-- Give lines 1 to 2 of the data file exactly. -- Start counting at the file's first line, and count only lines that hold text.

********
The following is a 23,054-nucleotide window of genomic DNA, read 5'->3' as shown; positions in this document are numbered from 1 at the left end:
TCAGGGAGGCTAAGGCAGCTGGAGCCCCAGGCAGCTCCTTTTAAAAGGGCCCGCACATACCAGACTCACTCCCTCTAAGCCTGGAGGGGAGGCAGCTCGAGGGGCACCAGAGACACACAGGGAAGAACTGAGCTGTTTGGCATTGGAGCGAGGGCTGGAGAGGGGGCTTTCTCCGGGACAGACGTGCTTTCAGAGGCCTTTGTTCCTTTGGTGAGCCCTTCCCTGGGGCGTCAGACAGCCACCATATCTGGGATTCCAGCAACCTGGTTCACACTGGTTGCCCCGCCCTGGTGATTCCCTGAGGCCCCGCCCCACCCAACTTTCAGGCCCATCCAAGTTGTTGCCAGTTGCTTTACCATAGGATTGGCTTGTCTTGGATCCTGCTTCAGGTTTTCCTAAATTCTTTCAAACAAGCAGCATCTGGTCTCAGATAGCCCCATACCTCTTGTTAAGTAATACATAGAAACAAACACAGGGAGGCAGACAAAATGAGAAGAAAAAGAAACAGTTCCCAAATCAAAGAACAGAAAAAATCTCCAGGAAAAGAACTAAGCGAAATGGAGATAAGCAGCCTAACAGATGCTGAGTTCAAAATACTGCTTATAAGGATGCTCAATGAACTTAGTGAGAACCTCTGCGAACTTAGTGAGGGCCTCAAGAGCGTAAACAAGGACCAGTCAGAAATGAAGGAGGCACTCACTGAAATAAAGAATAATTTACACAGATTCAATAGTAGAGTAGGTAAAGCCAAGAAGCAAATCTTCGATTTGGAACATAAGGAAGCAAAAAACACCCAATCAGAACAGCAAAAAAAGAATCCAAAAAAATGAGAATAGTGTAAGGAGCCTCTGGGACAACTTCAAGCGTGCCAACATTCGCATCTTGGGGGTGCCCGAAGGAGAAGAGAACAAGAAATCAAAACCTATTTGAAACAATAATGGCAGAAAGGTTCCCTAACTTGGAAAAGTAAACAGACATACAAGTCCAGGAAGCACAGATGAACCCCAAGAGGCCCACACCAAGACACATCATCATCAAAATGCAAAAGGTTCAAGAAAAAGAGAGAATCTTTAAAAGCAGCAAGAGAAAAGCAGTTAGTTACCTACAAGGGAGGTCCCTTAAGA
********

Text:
The following is a 23,054-nucleotide window of genomic DNA, read 5'->3' as shown; positions in this document are numbered from 1 at the left end:
TCAGGGAGGCTAAGGCAGCTGGAGCCCCAGGCAGCTCCTTTTAAAAGGGCCCGCACATACCAGACTCACTCCCTCTAAGCCTGGAGGGGAGGCAGCTCGAGGGGCACCAGAGACACACAGGGAAGAACTGAGCTGTTTGGCATTGGAGCGAGGGCTGGAGAGGGGGCTTTCTCCGGGACAGACGTGCTTTCAGAGGCCTTTGTTCCTTTGGTGAGCCCTTCCCTGGGGCGTCAGACAGCCACCATATCTGGGATTCCAGCAACCTGGTTCACACTGGTTGCCCCGCCCTGGTGATTCCCTGAGGCCCCGCCCCACCCAACTTTCAGGCCCATCCAAGTTGTTGCCAGTTGCTTTACCATAGGATTGGCTTGTCTTGGATCCTGCTTCAGGTTTTCCTAAATTCTTTCAAACAAGCAGCATCTGGTCTCAGATAGCCCCATACCTCTTGTTAAGTAATACATAGAAACAAACACAGGGAGGCAGACAAAATGAGAAGAAAAAGAAACAGTTCCCAAATCAAAGAACAGAAAAAATCTCCAGGAAAAGAACTAAGCGAAATGGAGATAAGCAGCCTAACAGATGCTGAGTTCAAAATACTGCTTATAAGGATGCTCAATGAACTTAGTGAGAACCTCTGCGAACTTAGTGAGGGCCTCAAGAGCGTAAACAAGGACCAGTCAGAAATGAAGGAGGCACTCACTGAAATAAAGAATAATTTACACAGATTCAATAGTAGAGTAGGTAAAGCCAAGAAGCAAATCTTCGATTTGGAACATAAGGAAGCAAAAAACACCCAATCAGAACAGCAAAAAAAGAATCCAAAAAAATGAGAATAGTGTAAGGAGCCTCTGGGACAACTTCAAGCGTGCCAACATTCGCATCTTGGGGGTGCCCGAAGGAGAAGAGAACAAGAAATCAAAACCTATTTGAAACAATAATGGCAGAAAGGTTCCCTAACTTGGAAAAGTAAACAGACATACAAGTCCAGGAAGCACAGATGAACCCCAAGAGGCCCACACCAAGACACATCATCATCAAAATGCAAAAGGTTCAAGAAAAAGAGAGAATCTTTAAAAGCAGCAAGAGAAAAGCAGTTAGTTACCTACAAGGGAGGTCCCTTAAGA